I have finished writing a somewhat important document and had it proofread through an online service. Although I am no expert, the editor made a few changes I don't understand. Would you please tell me whether those changes are appropriate and why?

[At some point in the past I did something] hoping to become eligible [to do something else].

[At some point in the past I did something] with the hope to be eligible [to do something else].

Ok, 'with the hope' sounds better, but does 'be' instead of 'become' convey the same meaning?

(...) I learnt about concepts I would later have encountered in [a certain class].

(...) I learnt about concepts I would later encounter in [a certain class].

At the time of writing, I have finished that class. Does the second version make that clear?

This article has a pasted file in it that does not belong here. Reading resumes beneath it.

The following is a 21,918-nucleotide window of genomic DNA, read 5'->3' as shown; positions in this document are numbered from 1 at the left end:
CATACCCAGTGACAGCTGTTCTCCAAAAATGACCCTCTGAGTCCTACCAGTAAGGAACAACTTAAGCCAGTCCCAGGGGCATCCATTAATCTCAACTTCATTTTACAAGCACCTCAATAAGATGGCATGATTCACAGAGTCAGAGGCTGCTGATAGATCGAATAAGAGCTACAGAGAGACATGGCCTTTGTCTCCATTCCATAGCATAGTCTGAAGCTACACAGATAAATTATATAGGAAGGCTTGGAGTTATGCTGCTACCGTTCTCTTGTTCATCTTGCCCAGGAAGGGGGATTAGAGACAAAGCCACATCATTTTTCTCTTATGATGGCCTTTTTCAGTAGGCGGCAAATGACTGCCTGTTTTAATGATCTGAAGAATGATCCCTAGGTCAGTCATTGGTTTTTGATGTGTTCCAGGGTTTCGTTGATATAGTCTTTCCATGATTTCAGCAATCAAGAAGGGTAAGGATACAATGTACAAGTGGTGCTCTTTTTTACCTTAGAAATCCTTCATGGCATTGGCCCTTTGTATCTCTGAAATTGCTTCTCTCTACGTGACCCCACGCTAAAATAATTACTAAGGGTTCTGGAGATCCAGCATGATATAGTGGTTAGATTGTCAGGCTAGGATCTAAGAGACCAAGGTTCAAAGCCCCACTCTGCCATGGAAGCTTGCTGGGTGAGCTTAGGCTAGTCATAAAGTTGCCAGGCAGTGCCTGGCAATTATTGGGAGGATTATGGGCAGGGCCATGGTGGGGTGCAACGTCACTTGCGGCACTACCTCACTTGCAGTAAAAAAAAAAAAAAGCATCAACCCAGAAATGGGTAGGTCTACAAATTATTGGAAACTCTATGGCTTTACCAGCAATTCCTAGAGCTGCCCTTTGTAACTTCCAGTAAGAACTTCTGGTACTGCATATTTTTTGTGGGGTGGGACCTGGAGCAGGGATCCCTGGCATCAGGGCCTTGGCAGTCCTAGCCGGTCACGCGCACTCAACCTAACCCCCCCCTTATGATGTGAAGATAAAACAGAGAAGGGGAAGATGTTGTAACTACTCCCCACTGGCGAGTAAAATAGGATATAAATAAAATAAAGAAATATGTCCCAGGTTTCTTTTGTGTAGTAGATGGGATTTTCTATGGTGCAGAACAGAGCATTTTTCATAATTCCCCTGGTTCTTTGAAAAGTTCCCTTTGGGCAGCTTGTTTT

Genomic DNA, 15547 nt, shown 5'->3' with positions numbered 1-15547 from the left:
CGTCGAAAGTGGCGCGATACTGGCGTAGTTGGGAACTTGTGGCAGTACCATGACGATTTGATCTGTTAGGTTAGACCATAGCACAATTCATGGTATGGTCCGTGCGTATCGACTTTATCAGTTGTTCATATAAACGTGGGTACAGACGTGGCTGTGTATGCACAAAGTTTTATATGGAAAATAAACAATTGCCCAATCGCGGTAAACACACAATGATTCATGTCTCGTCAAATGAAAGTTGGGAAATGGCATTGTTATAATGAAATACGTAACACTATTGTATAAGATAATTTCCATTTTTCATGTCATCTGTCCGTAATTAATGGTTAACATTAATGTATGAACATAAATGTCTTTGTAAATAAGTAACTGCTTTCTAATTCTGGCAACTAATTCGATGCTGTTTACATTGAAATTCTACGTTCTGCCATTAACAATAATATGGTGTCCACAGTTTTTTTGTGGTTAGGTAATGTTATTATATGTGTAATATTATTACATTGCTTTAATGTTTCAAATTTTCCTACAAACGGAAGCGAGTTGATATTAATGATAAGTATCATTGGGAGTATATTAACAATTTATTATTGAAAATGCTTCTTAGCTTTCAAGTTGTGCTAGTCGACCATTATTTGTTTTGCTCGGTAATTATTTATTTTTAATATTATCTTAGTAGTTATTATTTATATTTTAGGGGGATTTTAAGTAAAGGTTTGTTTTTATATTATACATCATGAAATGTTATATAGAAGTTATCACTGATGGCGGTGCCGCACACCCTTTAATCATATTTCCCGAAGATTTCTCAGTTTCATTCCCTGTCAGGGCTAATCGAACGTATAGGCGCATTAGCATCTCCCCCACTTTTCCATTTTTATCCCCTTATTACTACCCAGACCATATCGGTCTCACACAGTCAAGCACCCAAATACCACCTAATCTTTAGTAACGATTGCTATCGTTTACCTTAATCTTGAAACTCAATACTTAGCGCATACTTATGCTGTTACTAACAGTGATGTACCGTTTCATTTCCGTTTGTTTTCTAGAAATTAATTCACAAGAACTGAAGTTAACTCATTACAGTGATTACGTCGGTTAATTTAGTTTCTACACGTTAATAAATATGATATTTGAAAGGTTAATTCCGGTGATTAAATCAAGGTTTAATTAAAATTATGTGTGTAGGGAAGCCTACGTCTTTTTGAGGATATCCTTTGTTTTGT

[Some things I achieved] make me every day more determined [to do something else].

[Some things I achieved] have meant that every day I am more determined [to do something else].

Why? I find the editor's version more clunky...

1 Answer 1


Sentence 1. hoping to become has less prepositional phrasing which makes it a better construction in my mind.
Sentence 2. Is purely based on the tense of your writing. (Narrator version) The first uses past participle which implies that you are telling a completed story as if it is happening. (Flashback version) The second implies the story is over and you are telling it with a sense of looking back after the fact.
Sentence 3. I would say you do not need "every day". Especially not the second version where you are using past participle ("have meant") and present tense ("every day I am"). I hope this helps!


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